Currently available off-the-shelf mid to high-end smart phones are today equipped with a range of sensors such as GPS receivers, cameras, accelerometers and gyros. These sensors were introduced to enable activities such as the changing of view from portrait to landscape when the phone is tilted, image stabilization, and outdoor position guidance. This has further evolved into the playing of games and other such applications. These sensors are low cost, low grade sensors which were not designed for high accuracy or high reliability applications. The tests conducted showed that the Compass on the phone tested was able to provide fairly stable results outdoors however, in the indoor environment tested it proved unreliable due to the influence of metal objects in the indoor area. Nevertheless, the tests conducted showed that if this data is integrated with gyro data it can provide useful orientation information. The iPhone GPS receiver had an accuracy of a few metres and was able to provide positions in an indoor environment with a clear roof structure. However after navigating underneath the covered walkway (Figure 4), the position solution drifted by up to 24 metres. Integration with the onboard inertia sensors would assist in correcting such errors. Further research has been done in this project utilising the smart phone inertia sensors to detect the walking dynamics of the user and based on this, computing the distance travelled.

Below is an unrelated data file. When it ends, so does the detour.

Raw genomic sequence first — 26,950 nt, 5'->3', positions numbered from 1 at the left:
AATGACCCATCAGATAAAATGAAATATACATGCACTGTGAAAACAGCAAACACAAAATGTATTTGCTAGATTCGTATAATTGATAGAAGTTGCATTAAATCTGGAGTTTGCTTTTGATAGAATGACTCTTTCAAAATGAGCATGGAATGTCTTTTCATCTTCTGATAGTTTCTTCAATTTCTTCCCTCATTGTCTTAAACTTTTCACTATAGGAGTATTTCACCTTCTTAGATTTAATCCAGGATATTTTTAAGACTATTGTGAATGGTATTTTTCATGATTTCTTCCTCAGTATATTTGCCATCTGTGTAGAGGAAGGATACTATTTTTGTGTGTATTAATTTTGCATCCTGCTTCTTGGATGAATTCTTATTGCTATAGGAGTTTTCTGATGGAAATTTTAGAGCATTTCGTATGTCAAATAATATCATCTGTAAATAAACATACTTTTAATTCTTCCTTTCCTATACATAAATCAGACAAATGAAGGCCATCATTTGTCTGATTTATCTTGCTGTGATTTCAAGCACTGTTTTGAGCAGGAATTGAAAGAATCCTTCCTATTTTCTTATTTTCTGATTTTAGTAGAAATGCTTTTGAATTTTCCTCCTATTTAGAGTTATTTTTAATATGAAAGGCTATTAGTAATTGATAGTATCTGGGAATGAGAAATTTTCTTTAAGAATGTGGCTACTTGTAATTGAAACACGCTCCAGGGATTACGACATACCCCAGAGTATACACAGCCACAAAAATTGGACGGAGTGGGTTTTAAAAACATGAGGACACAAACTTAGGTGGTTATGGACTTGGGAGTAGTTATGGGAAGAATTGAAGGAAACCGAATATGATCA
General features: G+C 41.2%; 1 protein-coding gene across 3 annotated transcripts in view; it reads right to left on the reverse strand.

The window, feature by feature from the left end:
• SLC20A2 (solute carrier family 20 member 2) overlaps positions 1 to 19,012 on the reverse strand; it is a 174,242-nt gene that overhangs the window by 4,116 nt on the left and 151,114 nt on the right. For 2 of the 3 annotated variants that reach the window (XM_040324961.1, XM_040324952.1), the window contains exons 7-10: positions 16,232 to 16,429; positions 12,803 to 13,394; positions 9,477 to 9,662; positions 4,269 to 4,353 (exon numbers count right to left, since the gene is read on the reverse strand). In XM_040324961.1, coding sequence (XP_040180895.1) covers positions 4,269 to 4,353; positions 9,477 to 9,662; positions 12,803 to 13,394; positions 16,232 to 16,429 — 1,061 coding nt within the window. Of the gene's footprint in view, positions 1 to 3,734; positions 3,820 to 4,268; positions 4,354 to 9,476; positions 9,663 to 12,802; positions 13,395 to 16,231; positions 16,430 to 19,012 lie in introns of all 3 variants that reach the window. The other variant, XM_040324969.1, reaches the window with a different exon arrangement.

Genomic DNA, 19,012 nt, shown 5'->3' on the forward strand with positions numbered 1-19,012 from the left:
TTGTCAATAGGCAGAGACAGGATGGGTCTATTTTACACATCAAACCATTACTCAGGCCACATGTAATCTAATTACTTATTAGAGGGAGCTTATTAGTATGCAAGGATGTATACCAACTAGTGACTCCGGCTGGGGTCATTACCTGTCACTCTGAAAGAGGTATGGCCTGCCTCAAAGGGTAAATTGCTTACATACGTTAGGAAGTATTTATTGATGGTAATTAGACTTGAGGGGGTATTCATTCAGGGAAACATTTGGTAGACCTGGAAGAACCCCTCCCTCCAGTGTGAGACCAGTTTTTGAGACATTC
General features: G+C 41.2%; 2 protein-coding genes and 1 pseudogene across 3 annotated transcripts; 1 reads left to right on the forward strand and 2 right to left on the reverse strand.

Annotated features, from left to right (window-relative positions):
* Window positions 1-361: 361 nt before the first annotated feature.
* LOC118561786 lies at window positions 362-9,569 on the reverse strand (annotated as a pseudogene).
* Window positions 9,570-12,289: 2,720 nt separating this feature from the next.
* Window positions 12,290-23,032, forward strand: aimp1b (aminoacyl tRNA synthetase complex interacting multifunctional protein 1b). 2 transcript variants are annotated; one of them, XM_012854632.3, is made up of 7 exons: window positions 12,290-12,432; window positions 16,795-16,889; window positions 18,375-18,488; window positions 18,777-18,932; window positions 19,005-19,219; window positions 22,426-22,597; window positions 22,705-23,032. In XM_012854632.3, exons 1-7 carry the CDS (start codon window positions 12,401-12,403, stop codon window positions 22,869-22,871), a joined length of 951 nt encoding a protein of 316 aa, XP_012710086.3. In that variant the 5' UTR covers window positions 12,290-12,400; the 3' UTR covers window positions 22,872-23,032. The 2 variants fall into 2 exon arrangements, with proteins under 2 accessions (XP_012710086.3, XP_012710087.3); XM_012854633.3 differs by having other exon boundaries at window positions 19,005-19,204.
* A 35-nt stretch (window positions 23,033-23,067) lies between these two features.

The camera tests conducted have shown that object identification can be conducted on the images from the various phones including the 3.2 Megapixel Nokia 6500 camera. However, it could also been seen that effects such as shadows in the image could adversely affect the object recognition capability. The camera can be utilised in detecting objects/symbols such as Fire exit or wet floor signs (Bail, 2009), or can also be incorporated in the navigation algorithm (Kessler et al., 2010).
The tests results in this paper have shown that the smart phone sensors while having some limitations, if integrated effectively can provide useful information on the environmental flow of the user and thus aid in positioning and navigation within an indoor context. Further tests conducted as part of this research have also shown that the smart phone sensors can be used to provide context awareness (Collins, 2010) information as well as a measure of orientation and distance travelled by the user. This is an area of ongoing research at the Nottingham Geospatial Institute – University of Nottingham.
This research project was funded by Caecus Ltd a social enterprise developing technology for the blind and partially sighted. The data collection iPhone application was written by my colleague Gary Wang at the GNSS Research and Applications Centre of Excellence (GRACE), University of Nottingham.
1. http://www.apple.com/iphone/specs. html (Last Accessed December 2010)
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4. http://kitchen.cs.cmu.edu/ Home/3DM-GX1-Datasheet-Rev-1. pdf (Last Accessed December 2010)
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8. Collins, J, (2010) Context Aware Navigation Algorithms. Published online in GPS World Tech Talk Blog August 13th, 2010. http://techtalk.sidt. gpsworld.com/?p=645#more-645
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10. Kessler, C., Ascher, C., Frietsch, N., Weinmann, M., and Trommer, G. F. (2010) Vision-Based Attitude Estimation for Indoor Navigation using Vanishing Points and Lines Proceeding of ION/IEEE PLANS, Palm Springs, USA, May 2010, pp 310 – 318.